Oil futures edged lower Friday, pulling back modestly after a rally led by optimism over U.S. gasoline demand helped push the global benchmark to its highest close since May 2019.
West Texas Intermediate crude for April delivery fell 21 cents, or 0.3%, to $65.81 a barrel on the New York Mercantile Exchange. May Brent crude was off 22 cents, or 0.3%, at $69.41 a barrel, after posting the highest finish for a front-month contract since May 28, 2019.
“Oil prices are back in the fast lane, Brent having already put the psychologically important $70 per barrel mark to the test once again,” said Eugen Weinberg, commodity analyst at Commerzbank, in a note.
Gasoline futures led the way higher on Thursday, with the April contract ending at a 2 1/2-year high, boosted by concerns over tightening U.S. inventories. Gasoline was up 0.6% Friday at $2.1508 a gallon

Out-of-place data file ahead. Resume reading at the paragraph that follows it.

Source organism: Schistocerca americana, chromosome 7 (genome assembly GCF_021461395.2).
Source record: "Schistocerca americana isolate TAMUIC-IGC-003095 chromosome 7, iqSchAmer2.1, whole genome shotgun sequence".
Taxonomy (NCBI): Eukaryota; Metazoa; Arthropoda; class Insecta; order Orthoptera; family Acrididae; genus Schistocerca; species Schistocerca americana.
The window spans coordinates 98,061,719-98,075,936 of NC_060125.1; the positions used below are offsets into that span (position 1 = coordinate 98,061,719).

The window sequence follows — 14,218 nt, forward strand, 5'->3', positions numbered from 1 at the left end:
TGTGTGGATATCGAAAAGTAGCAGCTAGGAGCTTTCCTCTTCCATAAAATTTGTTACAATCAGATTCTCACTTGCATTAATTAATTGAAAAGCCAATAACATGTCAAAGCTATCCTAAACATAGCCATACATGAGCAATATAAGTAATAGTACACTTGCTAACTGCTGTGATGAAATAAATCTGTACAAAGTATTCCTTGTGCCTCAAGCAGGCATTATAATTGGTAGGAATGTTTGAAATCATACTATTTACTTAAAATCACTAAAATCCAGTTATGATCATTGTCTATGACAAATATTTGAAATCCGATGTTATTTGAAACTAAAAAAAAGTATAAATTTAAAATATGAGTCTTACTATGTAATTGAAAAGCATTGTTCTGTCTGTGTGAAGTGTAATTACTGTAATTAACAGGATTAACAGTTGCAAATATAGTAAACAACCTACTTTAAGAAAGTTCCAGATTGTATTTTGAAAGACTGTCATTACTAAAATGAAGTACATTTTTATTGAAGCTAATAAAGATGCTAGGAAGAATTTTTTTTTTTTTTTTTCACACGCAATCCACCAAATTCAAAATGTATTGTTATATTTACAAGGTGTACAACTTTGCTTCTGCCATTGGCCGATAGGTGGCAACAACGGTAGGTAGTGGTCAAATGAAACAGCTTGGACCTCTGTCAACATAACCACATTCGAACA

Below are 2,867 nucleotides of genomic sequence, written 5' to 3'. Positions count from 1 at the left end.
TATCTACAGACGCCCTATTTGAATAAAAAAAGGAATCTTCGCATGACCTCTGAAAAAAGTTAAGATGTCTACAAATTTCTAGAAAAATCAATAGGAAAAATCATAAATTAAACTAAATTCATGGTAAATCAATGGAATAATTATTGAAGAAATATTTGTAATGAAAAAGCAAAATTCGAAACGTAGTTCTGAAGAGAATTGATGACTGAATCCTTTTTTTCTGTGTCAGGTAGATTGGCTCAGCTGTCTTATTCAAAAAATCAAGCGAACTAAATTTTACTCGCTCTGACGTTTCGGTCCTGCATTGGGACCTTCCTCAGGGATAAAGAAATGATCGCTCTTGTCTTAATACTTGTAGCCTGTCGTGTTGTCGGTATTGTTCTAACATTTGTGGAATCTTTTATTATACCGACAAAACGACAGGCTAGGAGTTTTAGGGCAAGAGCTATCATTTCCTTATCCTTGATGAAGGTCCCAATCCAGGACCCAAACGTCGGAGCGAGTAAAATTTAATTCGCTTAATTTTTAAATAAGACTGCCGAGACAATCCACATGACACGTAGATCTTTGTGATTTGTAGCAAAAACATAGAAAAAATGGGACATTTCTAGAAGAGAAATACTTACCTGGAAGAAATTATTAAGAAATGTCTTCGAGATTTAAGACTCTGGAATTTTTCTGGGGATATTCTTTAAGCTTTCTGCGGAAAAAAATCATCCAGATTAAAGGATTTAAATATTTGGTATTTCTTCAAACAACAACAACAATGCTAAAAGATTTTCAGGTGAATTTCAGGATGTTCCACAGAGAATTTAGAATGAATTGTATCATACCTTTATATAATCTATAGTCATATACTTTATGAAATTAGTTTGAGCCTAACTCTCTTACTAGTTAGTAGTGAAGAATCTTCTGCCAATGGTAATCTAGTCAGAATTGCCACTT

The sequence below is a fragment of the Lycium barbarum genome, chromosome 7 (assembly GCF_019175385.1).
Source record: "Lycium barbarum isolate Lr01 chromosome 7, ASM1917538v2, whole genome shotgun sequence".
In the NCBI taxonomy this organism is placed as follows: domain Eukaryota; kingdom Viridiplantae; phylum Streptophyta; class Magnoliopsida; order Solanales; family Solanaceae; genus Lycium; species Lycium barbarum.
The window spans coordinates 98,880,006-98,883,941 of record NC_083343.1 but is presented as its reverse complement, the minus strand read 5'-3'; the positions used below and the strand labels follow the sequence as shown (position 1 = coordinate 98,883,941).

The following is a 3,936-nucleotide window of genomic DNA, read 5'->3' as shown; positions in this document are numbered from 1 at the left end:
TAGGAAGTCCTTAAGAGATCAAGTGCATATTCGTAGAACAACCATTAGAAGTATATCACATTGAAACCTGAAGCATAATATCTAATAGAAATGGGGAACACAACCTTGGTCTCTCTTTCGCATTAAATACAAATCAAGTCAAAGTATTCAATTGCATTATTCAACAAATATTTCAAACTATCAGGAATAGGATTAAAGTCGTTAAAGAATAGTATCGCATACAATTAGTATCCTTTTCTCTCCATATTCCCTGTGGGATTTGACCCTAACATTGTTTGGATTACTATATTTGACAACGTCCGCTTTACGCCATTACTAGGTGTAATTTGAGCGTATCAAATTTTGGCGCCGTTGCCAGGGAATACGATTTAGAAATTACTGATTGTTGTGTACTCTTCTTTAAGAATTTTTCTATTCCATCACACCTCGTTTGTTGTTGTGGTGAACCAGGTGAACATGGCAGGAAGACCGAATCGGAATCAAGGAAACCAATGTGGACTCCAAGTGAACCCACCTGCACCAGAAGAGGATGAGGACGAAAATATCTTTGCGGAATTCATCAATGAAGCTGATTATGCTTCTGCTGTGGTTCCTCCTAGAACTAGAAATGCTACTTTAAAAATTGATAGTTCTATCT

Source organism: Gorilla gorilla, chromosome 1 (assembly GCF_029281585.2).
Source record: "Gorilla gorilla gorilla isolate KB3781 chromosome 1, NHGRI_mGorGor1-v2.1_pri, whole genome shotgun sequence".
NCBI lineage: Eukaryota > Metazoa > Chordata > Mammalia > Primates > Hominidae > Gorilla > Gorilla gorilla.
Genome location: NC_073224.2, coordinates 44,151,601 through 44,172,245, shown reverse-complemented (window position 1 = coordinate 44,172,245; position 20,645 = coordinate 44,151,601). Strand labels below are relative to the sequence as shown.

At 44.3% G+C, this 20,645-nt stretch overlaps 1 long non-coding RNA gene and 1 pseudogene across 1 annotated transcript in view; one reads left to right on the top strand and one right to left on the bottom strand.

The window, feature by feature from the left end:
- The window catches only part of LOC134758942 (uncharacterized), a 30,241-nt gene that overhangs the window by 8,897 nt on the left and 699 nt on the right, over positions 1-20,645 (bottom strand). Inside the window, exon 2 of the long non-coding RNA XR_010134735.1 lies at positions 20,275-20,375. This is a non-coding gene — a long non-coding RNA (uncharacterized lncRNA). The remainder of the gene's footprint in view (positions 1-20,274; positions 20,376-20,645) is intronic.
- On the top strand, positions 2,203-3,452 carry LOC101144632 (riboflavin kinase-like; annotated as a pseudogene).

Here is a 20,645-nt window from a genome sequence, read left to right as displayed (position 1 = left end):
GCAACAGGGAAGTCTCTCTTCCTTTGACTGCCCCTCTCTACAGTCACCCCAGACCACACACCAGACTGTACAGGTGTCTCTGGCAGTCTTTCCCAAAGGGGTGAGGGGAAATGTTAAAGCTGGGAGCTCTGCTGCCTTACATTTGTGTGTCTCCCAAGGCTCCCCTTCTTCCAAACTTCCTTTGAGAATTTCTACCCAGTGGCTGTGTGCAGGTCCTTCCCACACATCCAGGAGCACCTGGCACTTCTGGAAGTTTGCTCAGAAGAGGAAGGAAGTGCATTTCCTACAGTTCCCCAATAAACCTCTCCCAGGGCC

Meanwhile, the Organization of the Petroleum Exporting Countries on Thursday boosted its outlook for 2021 demand growth.
At the same time, OPEC looks for non-OPEC oil output to recovery by nearly 1 million barrels a day after falling 2.6 million barrels a day last year, Weinberg noted, while OPEC+ is likely to increase output over the course of the year in response to higher prices.
“We therefore believe that prices are already too high and expect them to decline to $60 per barrel during the course of the year,” he said. “In the short term, however, higher prices cannot be ruled out given the considerable price momentum and rising investment demand.”